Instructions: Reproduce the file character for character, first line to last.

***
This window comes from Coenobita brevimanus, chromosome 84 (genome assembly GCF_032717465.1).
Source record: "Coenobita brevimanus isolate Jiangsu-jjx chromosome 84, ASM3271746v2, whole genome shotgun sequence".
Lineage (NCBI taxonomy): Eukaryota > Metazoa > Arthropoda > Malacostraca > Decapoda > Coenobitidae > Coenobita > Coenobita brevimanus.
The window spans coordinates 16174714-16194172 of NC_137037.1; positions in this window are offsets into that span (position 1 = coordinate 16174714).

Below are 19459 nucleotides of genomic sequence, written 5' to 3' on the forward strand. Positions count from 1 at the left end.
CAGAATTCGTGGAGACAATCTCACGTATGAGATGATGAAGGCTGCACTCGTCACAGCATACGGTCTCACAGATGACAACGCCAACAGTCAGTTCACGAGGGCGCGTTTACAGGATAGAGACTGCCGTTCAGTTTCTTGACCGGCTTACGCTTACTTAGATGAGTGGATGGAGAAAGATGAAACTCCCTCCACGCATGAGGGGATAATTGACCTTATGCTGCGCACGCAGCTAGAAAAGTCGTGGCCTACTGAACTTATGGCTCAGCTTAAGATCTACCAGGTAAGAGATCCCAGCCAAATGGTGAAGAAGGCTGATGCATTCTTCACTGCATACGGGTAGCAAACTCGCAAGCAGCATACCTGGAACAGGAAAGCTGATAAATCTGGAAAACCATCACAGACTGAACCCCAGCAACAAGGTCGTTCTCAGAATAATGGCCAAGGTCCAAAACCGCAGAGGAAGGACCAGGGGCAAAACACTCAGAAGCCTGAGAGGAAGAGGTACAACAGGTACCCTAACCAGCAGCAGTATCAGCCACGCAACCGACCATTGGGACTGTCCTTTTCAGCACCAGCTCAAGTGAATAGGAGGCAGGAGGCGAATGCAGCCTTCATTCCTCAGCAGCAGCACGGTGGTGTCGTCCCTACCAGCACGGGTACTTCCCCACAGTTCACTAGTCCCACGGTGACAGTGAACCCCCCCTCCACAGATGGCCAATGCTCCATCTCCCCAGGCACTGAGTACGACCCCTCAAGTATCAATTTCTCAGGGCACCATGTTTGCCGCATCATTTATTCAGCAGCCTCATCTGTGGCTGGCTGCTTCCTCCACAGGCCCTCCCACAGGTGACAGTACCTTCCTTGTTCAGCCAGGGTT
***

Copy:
This window comes from Coenobita brevimanus, chromosome 84 (genome assembly GCF_032717465.1).
Source record: "Coenobita brevimanus isolate Jiangsu-jjx chromosome 84, ASM3271746v2, whole genome shotgun sequence".
Lineage (NCBI taxonomy): Eukaryota > Metazoa > Arthropoda > Malacostraca > Decapoda > Coenobitidae > Coenobita > Coenobita brevimanus.
The window spans coordinates 16174714-16194172 of NC_137037.1; positions in this window are offsets into that span (position 1 = coordinate 16174714).

Below are 19459 nucleotides of genomic sequence, written 5' to 3' on the forward strand. Positions count from 1 at the left end.
CAGAATTCGTGGAGACAATCTCACGTATGAGATGATGAAGGCTGCACTCGTCACAGCATACGGTCTCACAGATGACAACGCCAACAGTCAGTTCACGAGGGCGCGTTTACAGGATAGAGACTGCCGTTCAGTTTCTTGACCGGCTTACGCTTACTTAGATGAGTGGATGGAGAAAGATGAAACTCCCTCCACGCATGAGGGGATAATTGACCTTATGCTGCGCACGCAGCTAGAAAAGTCGTGGCCTACTGAACTTATGGCTCAGCTTAAGATCTACCAGGTAAGAGATCCCAGCCAAATGGTGAAGAAGGCTGATGCATTCTTCACTGCATACGGGTAGCAAACTCGCAAGCAGCATACCTGGAACAGGAAAGCTGATAAATCTGGAAAACCATCACAGACTGAACCCCAGCAACAAGGTCGTTCTCAGAATAATGGCCAAGGTCCAAAACCGCAGAGGAAGGACCAGGGGCAAAACACTCAGAAGCCTGAGAGGAAGAGGTACAACAGGTACCCTAACCAGCAGCAGTATCAGCCACGCAACCGACCATTGGGACTGTCCTTTTCAGCACCAGCTCAAGTGAATAGGAGGCAGGAGGCGAATGCAGCCTTCATTCCTCAGCAGCAGCACGGTGGTGTCGTCCCTACCAGCACGGGTACTTCCCCACAGTTCACTAGTCCCACGGTGACAGTGAACCCCCCCTCCACAGATGGCCAATGCTCCATCTCCCCAGGCACTGAGTACGACCCCTCAAGTATCAATTTCTCAGGGCACCATGTTTGCCGCATCATTTATTCAGCAGCCTCATCTGTGGCTGGCTGCTTCCTCCACAGGCCCTCCCACAGGTGACAGTACCTTCCTTGTTCAGCCAGGGTT